Now on to the key exchange and cipher suits. You can list suits that are available in the product and change them if needed. The default configuration is pretty good and only has the weak (non PFS) TLS_RSA key exchange method enabled. Probably for compatibility reasons. Unless you need it, disable it.
The list below contains the default enabled key exchange and cipher suites, minus the TLS_RSA mentioned above.
root@cell [ path]#./cell-management-tool ciphers -l Product default ciphers: TLS_ECDHE_ECDSA_WITH_AES_256_CBC_SHA TLS_ECDHE_ECDSA_WITH_AES_128_CBC_SHA TLS_ECDHE_ECDSA_WITH_AES_128_CBC_SHA256 TLS_ECDHE_ECDSA_WITH_AES_256_CBC_SHA384 TLS_ECDHE_ECDSA_WITH_AES_128_GCM_SHA256 TLS_ECDHE_ECDSA_WITH_AES_256_GCM_SHA384 TLS_ECDHE_RSA_WITH_AES_256_CBC_SHA TLS_ECDHE_RSA_WITH_AES_256_CBC_SHA384 TLS_ECDHE_RSA_WITH_AES_128_CBC_SHA TLS_ECDHE_RSA_WITH_AES_128_CBC_SHA256 TLS_ECDHE_RSA_WITH_AES_256_GCM_SHA384 TLS_ECDHE_RSA_WITH_AES_128_GCM_SHA256
If you want to reconfigure the allowed cipher list, export the full list (-a option) to an output file. Afterwards remove the first line + the ciphers that remain enabled. To generate the list, use the command below.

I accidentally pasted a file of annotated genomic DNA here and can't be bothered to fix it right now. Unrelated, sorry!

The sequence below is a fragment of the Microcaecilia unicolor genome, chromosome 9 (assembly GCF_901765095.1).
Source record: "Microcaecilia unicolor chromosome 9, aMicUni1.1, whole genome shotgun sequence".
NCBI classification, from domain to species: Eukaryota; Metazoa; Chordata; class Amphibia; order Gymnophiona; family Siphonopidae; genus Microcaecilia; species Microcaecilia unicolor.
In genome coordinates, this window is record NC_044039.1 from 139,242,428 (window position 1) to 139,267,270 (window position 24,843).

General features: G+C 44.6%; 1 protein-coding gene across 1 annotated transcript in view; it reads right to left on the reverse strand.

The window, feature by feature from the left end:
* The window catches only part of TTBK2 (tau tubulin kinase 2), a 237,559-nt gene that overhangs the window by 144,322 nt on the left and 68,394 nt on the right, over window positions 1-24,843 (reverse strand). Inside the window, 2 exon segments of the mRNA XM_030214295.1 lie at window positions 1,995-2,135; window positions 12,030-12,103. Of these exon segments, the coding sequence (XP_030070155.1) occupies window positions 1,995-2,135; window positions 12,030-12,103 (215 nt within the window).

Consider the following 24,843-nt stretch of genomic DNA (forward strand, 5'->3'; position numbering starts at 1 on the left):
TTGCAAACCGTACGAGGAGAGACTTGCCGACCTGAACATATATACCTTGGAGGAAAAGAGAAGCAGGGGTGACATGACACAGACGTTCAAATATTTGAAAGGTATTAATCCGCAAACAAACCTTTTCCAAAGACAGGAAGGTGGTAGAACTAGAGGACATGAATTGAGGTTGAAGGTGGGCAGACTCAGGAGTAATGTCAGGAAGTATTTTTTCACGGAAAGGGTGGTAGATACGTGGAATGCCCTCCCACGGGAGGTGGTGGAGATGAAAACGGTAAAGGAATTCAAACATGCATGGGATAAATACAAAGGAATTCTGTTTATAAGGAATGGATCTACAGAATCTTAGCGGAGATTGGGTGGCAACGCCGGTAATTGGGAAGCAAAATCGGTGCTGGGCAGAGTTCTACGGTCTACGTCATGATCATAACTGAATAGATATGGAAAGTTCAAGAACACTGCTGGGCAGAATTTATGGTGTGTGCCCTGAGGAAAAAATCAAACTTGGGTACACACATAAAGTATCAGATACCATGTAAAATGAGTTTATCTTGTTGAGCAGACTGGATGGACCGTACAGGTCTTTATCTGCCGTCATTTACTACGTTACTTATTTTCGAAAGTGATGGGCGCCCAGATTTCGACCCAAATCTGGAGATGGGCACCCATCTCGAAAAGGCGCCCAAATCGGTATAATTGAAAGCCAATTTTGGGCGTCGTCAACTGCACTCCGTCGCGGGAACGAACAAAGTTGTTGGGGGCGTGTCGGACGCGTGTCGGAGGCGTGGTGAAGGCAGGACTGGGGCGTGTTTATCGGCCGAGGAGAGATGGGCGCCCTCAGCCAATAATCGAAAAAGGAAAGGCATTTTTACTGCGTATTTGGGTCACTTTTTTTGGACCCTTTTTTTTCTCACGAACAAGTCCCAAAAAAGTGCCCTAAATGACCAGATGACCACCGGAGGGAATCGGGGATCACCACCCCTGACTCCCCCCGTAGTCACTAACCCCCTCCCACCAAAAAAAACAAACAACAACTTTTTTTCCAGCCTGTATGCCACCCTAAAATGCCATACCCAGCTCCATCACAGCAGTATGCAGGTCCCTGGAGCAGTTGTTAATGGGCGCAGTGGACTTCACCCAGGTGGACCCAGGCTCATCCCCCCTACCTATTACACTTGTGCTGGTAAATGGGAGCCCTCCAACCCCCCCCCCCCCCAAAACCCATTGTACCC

root@cell [ path]#./cell-management-tool ciphers -a > /home/user/ciphers-disallow.txt
The command below you can disables the weak ciphers. After doing so, restart the VCD service to make the new configuration active.
root@cell [ path]#./cell-management-tool ciphers -d "$(< /home/user/ciphers-disallow.txt)"
What you cannot do in VCD is to prefer some key exchange protocols and cipher suits over others. Normally you would use use this to prefer PFS over non PFS or prefer GCM over CBC. Secondly TLS 1.3 is currently not available in VCD.
When using the configuration mentioned above, having an CAA configured and implemented the whole certificate chain, all should be okay to get the “A” grade.
Using Load Balancers
In most VCD production environments you will have 3 or 4 cells that will be connected to the internet via a load balancer. That being said, the advised TLS configuration in this post should be applied to the LB and not only to the cells. The LB will normally perform the SSL termination and depending on its configuration may connect over HTTPS to the cells.